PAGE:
Dr. Dimitrios A. Pantazis
Max Planck Institute for Chemical Energy Conversion
Stiftstr. 34-36, 45470 Mülheim an der Ruhr, Germany
email: dimitrios.pantazis [at] cec.mpg.de
telephone: +49 (0) 208 306 3589
My primary interest is in applying quantum chemical methods within the field of transition metal inorganic, bioinorganic and materials chemistry, with special focus on the magnetic and spectroscopic properties of metal centres in open-shell systems. The principal target of my research is artificial photosynthesis, with emphasis on water oxidation catalysis. A guiding principle in my work is that quantum chemistry should be used in synergy with experiment, addressing topical problems and providing insight that informs experimental practice.
Specific topics of my current research include theoretical investigations into the electronic structure, bonding, magnetism and spectroscopy of manganese systems, from mononuclear synthetic complexes to bioinorganic clusters found in enzymes. These studies are part of an interdisciplinary research program that aims at a deeper understanding of the Oxygen Evolving Complex in Photosystem II of oxygenic photosynthesis. In parallel, I am working at making the lower part of the periodic table more accessible to computational chemistry by developing a family of all-electron scalar-relativistic basis sets. The SARC basis sets are optimized for DFT calculations with the DKH2 and ZORA Hamiltonians.
I studied Chemistry at the Aristotle University of Thessaloniki, with a two-year honors research program in Applied Quantum Chemistry. I obtained my PhD in Computational Chemistry from the University of York, working with Prof. John McGrady (now in Oxford). Following an EPSRC postdoctoral fellowship in the University of Glasgow, in 2007 I joined the group of Prof. Frank Neese in Bonn. In December 2010 I was awarded the Ernst-Haage Prize for bioinorganic chemistry. Since 2011 I am working as a group leader at the MPI for Chemical Energy Conversion (formerly MPI for Bioinorganic Chemistry).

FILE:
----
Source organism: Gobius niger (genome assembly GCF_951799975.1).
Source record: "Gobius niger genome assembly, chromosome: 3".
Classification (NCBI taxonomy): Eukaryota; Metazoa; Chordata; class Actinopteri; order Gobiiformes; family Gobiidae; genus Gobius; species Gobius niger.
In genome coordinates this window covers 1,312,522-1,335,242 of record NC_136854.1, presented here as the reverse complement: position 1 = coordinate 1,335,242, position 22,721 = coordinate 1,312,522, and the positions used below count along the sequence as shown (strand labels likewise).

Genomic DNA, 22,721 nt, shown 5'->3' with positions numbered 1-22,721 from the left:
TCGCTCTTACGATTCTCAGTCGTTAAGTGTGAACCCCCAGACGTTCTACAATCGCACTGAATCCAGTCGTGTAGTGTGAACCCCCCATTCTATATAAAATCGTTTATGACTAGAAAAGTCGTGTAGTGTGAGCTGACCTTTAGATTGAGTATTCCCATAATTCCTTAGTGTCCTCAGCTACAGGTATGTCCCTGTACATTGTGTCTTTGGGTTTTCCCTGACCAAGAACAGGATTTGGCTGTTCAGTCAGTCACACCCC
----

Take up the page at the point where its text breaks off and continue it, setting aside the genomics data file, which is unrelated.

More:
Biological water oxidation
The state of the art regarding our understanding of the natural water oxidizing catalyst is reviewed in Acc. Chem. Res.
Mn3CaO4 cubanes are structural units of both natural and artificial water-oxidizing systems. We have analyzed their intrinsic properties in detail in our recent J. Am. Chem. Soc. contribution.
In our latest communication in Angewandte Chemie we show that the OEC in the S2 state exists in two energetically similar and interconvertible structural forms that correspond to the two observable EPR signals.
New SARC basis sets for actinides and 6p elements
All-electron scalar relativistic (DKH and ZORA) basis sets for the 5f and 6p elements (Ac–Lr and Tl–Rn) are available. This extends the previously reported basis sets for the lanthanides and third-row transition metals. All SARC basis sets are available for download and incorported in the latest version of ORCA.